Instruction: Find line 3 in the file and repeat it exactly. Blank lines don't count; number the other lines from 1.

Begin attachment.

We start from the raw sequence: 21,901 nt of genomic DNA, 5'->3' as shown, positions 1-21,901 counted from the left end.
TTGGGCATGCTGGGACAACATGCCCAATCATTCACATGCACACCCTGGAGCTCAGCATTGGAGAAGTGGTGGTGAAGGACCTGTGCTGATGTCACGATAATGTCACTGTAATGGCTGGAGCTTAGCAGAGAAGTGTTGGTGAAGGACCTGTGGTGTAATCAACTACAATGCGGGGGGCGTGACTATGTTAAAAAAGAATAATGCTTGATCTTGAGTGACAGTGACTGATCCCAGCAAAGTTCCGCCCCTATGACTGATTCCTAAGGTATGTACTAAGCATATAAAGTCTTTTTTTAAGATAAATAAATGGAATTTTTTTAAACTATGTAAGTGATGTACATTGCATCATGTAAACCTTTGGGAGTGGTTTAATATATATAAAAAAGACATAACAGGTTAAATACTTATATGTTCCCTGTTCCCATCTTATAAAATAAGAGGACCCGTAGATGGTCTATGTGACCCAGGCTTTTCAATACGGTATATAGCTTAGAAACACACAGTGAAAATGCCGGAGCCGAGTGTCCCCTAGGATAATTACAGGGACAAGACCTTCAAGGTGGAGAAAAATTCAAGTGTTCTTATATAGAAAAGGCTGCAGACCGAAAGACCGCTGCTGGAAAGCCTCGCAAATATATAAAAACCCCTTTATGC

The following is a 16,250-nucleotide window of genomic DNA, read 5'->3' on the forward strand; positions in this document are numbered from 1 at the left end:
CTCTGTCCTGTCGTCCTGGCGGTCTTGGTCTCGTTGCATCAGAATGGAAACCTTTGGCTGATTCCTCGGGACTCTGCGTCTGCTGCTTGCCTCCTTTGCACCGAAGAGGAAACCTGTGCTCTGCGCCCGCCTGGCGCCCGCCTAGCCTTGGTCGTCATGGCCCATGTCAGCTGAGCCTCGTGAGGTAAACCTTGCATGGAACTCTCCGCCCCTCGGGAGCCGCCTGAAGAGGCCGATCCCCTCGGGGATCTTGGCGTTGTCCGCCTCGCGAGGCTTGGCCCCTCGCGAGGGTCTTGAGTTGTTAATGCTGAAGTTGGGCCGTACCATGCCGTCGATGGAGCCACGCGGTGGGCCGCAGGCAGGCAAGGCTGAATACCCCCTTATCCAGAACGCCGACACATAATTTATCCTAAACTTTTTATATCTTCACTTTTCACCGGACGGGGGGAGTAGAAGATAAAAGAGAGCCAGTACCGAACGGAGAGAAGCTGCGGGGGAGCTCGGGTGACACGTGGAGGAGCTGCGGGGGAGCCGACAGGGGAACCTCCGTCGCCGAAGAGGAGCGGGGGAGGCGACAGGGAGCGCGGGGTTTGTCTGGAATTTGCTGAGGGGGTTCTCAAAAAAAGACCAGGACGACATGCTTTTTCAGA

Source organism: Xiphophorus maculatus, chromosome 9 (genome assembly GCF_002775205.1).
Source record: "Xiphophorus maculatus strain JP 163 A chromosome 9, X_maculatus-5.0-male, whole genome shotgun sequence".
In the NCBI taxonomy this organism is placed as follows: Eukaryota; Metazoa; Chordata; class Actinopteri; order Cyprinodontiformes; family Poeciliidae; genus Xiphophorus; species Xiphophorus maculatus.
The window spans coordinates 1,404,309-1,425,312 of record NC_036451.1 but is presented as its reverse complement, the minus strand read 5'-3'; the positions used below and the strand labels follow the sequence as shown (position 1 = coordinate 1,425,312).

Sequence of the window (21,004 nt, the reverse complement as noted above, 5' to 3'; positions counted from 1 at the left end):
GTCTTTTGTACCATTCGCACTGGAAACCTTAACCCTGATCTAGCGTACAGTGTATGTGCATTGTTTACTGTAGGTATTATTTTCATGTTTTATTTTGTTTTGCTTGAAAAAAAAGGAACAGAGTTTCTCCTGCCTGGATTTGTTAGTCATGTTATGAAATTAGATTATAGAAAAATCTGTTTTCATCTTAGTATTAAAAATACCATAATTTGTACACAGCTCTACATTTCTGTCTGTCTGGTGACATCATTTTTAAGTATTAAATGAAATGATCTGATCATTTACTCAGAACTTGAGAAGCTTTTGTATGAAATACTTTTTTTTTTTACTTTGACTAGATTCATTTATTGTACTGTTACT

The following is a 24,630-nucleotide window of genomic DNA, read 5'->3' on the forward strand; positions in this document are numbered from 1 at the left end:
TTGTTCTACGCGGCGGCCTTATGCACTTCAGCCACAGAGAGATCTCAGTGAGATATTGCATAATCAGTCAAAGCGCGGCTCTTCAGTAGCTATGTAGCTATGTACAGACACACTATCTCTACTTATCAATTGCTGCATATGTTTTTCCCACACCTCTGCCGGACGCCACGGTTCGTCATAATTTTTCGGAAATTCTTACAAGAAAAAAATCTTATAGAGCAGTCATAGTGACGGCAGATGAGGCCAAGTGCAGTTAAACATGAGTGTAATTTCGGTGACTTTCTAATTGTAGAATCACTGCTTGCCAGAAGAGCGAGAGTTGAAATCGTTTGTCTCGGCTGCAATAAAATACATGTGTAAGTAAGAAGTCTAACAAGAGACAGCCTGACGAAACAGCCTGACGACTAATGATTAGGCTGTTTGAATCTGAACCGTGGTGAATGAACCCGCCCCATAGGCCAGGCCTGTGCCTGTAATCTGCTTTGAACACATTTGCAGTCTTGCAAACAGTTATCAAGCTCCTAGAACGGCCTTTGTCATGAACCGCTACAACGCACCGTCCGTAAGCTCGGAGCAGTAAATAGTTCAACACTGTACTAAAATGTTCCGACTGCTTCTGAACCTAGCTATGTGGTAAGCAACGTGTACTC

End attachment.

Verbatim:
The following is a 16,250-nucleotide window of genomic DNA, read 5'->3' on the forward strand; positions in this document are numbered from 1 at the left end: